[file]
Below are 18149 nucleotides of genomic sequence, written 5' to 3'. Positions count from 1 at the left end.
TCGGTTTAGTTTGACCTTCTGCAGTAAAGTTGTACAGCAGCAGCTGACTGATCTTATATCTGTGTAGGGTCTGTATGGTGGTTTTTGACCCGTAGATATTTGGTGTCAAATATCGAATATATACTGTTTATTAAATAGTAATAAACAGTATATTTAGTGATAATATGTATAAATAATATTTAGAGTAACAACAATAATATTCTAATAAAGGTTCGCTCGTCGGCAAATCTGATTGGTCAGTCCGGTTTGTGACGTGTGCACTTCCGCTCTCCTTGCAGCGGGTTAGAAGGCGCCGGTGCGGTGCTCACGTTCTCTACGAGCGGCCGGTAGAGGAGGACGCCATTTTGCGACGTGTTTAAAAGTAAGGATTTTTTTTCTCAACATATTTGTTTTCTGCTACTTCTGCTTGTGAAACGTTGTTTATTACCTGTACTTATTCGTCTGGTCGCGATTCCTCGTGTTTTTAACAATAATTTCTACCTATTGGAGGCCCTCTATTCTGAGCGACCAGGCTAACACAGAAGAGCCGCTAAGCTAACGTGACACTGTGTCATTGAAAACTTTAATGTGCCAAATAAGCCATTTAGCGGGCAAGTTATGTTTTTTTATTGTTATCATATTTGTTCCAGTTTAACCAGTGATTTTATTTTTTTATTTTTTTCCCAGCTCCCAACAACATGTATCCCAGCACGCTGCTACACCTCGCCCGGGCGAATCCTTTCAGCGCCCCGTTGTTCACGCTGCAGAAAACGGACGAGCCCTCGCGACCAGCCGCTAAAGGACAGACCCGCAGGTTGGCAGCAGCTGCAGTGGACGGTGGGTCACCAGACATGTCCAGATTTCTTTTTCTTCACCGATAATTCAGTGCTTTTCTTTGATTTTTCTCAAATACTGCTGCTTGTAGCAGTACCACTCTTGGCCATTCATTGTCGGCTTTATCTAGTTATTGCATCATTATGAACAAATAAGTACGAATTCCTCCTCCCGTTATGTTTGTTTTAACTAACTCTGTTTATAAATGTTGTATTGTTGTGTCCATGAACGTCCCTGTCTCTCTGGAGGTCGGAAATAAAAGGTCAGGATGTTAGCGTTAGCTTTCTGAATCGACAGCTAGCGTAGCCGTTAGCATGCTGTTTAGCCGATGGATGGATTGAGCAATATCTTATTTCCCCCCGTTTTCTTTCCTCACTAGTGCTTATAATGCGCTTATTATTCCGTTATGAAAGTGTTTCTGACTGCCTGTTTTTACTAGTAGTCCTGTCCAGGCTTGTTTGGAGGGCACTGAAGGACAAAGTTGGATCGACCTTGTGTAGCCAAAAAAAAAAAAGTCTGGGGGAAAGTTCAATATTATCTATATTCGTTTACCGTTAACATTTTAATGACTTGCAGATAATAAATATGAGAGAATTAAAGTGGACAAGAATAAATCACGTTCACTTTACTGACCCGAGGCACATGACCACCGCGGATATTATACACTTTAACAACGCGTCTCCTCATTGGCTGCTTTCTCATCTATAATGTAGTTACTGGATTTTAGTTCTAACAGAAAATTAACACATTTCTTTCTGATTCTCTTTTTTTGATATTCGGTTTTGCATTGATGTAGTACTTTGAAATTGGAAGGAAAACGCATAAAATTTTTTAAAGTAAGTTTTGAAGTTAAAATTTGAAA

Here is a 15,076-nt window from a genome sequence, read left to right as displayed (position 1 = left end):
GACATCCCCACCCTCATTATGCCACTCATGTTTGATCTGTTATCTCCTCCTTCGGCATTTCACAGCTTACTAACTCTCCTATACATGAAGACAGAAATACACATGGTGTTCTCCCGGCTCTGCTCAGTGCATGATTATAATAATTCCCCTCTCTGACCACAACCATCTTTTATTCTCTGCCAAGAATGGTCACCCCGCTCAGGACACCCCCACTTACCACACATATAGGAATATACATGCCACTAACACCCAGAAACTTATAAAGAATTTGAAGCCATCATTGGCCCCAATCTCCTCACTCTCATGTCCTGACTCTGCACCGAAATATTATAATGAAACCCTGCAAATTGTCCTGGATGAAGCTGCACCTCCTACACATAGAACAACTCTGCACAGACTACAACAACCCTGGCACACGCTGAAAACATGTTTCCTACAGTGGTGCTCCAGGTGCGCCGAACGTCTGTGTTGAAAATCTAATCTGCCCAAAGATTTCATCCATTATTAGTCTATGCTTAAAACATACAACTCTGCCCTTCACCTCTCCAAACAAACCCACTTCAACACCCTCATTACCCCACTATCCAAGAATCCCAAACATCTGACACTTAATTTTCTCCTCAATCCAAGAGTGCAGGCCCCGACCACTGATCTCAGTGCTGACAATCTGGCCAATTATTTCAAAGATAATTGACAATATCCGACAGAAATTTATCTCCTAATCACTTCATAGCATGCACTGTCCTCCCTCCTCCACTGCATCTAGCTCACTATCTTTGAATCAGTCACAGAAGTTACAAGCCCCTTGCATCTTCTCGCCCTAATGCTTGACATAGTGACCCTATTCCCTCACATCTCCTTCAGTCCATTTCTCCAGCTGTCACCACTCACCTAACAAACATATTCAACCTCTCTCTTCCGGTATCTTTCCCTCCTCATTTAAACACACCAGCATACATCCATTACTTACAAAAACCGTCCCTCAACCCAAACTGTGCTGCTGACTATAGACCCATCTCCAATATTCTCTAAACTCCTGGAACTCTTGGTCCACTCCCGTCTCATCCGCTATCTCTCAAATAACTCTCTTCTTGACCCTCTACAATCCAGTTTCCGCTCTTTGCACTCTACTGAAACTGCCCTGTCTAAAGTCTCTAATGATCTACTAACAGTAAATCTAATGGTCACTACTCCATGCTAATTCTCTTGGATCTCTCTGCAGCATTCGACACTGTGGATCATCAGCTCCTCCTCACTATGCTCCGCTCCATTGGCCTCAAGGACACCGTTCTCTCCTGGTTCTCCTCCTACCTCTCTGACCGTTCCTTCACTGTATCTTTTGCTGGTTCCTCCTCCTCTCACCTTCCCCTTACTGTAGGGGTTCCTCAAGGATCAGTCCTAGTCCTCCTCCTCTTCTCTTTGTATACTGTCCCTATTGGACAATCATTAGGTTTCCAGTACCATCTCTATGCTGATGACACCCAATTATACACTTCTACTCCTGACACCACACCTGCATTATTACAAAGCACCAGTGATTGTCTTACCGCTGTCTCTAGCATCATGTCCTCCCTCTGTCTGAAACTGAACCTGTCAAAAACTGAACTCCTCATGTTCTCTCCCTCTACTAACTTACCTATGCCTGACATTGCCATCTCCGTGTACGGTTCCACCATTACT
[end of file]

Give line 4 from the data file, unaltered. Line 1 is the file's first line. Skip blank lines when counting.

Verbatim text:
GACATCCCCACCCTCATTATGCCACTCATGTTTGATCTGTTATCTCCTCCTTCGGCATTTCACAGCTTACTAACTCTCCTATACATGAAGACAGAAATACACATGGTGTTCTCCCGGCTCTGCTCAGTGCATGATTATAATAATTCCCCTCTCTGACCACAACCATCTTTTATTCTCTGCCAAGAATGGTCACCCCGCTCAGGACACCCCCACTTACCACACATATAGGAATATACATGCCACTAACACCCAGAAACTTATAAAGAATTTGAAGCCATCATTGGCCCCAATCTCCTCACTCTCATGTCCTGACTCTGCACCGAAATATTATAATGAAACCCTGCAAATTGTCCTGGATGAAGCTGCACCTCCTACACATAGAACAACTCTGCACAGACTACAACAACCCTGGCACACGCTGAAAACATGTTTCCTACAGTGGTGCTCCAGGTGCGCCGAACGTCTGTGTTGAAAATCTAATCTGCCCAAAGATTTCATCCATTATTAGTCTATGCTTAAAACATACAACTCTGCCCTTCACCTCTCCAAACAAACCCACTTCAACACCCTCATTACCCCACTATCCAAGAATCCCAAACATCTGACACTTAATTTTCTCCTCAATCCAAGAGTGCAGGCCCCGACCACTGATCTCAGTGCTGACAATCTGGCCAATTATTTCAAAGATAATTGACAATATCCGACAGAAATTTATCTCCTAATCACTTCATAGCATGCACTGTCCTCCCTCCTCCACTGCATCTAGCTCACTATCTTTGAATCAGTCACAGAAGTTACAAGCCCCTTGCATCTTCTCGCCCTAATGCTTGACATAGTGACCCTATTCCCTCACATCTCCTTCAGTCCATTTCTCCAGCTGTCACCACTCACCTAACAAACATATTCAACCTCTCTCTTCCGGTATCTTTCCCTCCTCATTTAAACACACCAGCATACATCCATTACTTACAAAAACCGTCCCTCAACCCAAACTGTGCTGCTGACTATAGACCCATCTCCAATATTCTCTAAACTCCTGGAACTCTTGGTCCACTCCCGTCTCATCCGCTATCTCTCAAATAACTCTCTTCTTGACCCTCTACAATCCAGTTTCCGCTCTTTGCACTCTACTGAAACTGCCCTGTCTAAAGTCTCTAATGATCTACTAACAGTAAATCTAATGGTCACTACTCCATGCTAATTCTCTTGGATCTCTCTGCAGCATTCGACACTGTGGATCATCAGCTCCTCCTCACTATGCTCCGCTCCATTGGCCTCAAGGACACCGTTCTCTCCTGGTTCTCCTCCTACCTCTCTGACCGTTCCTTCACTGTATCTTTTGCTGGTTCCTCCTCCTCTCACCTTCCCCTTACTGTAGGGGTTCCTCAAGGATCAGTCCTAGTCCTCCTCCTCTTCTCTTTGTATACTGTCCCTATTGGACAATCATTAGGTTTCCAGTACCATCTCTATGCTGATGACACCCAATTATACACTTCTACTCCTGACACCACACCTGCATTATTACAAAGCACCAGTGATTGTCTTACCGCTGTCTCTAGCATCATGTCCTCCCTCTGTCTGAAACTGAACCTGTCAAAAACTGAACTCCTCATGTTCTCTCCCTCTACTAACTTACCTATGCCTGACATTGCCATCTCCGTGTACGGTTCCACCATTACT